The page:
ALBANY — In a blow to New York Democrats, the Obama administration on Friday decided not to object to the Republican-devised redistricting plan that added a seat to the state Senate.
The Republican plan, signed into law by Democratic Gov. Andrew Cuomo, has been criticized by good-government groups, and Senate Democrats are challenging the plan in court.
Assistant Attorney General Thomas Perez said in a letter dated Friday that the U.S. Justice Department has no objections to adding a 63rd seat under provisions of the federal Voting Rights Act, designed to ensure that minorities have a voice in government and that political district boundaries meet the one-person-one-vote principle.
Republicans hold a 32-30 majority in the New York Senate going into the fall elections. In Albany, the majority party controls legislation, has one of three key roles in budgeting, and provides perks and other advantages over the minority.
Favorable districts are seen as a life-or-death matter to sustain the Republicans’ last power base in the blue state, where every statewide office is held by Democrats.
The state Court of Appeals heard arguments Thursday in the case, which has been expedited to make sure district lines are final before campaigns ramp up. Democrats appealed a trial judge ruling that the use of different formulas by Senate Republicans to establish district boundaries was “disturbing,” but not unconstitutional.
The new 63rd Senate district mostly covers Republican suburbs west and south of Albany. And critics say the plan continues the practice of using redistricting to protect the majority’s power by contorting districts so that majority party voters outnumber minority party voters.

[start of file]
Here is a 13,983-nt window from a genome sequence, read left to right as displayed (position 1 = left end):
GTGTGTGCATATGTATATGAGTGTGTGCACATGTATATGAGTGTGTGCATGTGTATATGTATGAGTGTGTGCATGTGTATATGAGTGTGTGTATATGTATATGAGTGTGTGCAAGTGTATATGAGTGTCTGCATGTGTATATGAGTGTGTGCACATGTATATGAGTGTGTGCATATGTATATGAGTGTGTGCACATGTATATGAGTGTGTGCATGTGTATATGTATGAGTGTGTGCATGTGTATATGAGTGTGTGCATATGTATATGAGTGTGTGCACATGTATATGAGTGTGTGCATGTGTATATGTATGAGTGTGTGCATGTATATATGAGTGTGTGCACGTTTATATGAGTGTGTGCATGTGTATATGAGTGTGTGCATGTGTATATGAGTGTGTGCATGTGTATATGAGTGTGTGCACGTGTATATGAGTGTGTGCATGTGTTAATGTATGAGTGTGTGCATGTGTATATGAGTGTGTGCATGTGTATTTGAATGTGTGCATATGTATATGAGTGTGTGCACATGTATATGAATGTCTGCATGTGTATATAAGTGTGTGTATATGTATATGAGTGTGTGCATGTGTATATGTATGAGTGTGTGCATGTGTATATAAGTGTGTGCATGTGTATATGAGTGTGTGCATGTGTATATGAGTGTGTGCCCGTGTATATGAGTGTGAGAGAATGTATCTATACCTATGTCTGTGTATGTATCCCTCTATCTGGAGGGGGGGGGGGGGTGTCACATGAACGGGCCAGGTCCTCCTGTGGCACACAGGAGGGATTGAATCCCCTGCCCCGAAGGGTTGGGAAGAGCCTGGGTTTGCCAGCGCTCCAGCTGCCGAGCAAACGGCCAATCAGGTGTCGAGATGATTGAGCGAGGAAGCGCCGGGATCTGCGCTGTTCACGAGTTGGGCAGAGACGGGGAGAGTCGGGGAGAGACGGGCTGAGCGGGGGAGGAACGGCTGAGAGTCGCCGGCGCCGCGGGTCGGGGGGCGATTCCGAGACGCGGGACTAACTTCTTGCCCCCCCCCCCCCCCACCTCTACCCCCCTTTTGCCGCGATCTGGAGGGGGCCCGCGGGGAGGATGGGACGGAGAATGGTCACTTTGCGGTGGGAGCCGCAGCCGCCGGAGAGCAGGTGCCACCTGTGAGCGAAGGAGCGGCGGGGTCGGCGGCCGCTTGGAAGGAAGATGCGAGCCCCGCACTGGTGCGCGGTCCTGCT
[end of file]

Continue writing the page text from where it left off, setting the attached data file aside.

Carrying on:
“The redistricting fight will continue in court where we are confident we will prevail,” said Mike Murphy, spokesman for the Senate Democrats. “The Senate Republican redistricting plan clearly disenfranchises minority communities and blatantly violates the one-person-one-vote principle.”
The Senate’s Republican majority says the case hinges on the higher standard of whether adding the Senate seat will cause irreparable harm to voters and the voting process.
The Assembly plan drawn by the Democratic majority in that chamber has prompted similar criticism, although the plan doesn’t propose adding any seats.
Democrats hold legislative seats representing New York City, but still face a battle with Republicans in the Senate districts upstate and in the New York City suburbs.
Four years ago, Democrats wrested the majority from Republicans for the first time in a half-century, but lost the upper hand after a two-year term of scandal and political gridlock. In that fallout, former Democratic Sen. Pedro Espada Jr. of the Bronx is being tried on federal embezzlement charges related to his time in the Senate.
Sen. Carl Kruger of Brooklyn was sentenced this week to seven years in prison in a bribery scheme related to his Senate work, and Sen. Hiram Monserrate of Queens was removed from the Senate in 2010 following a misdemeanor conviction in an assault case involving his girlfriend.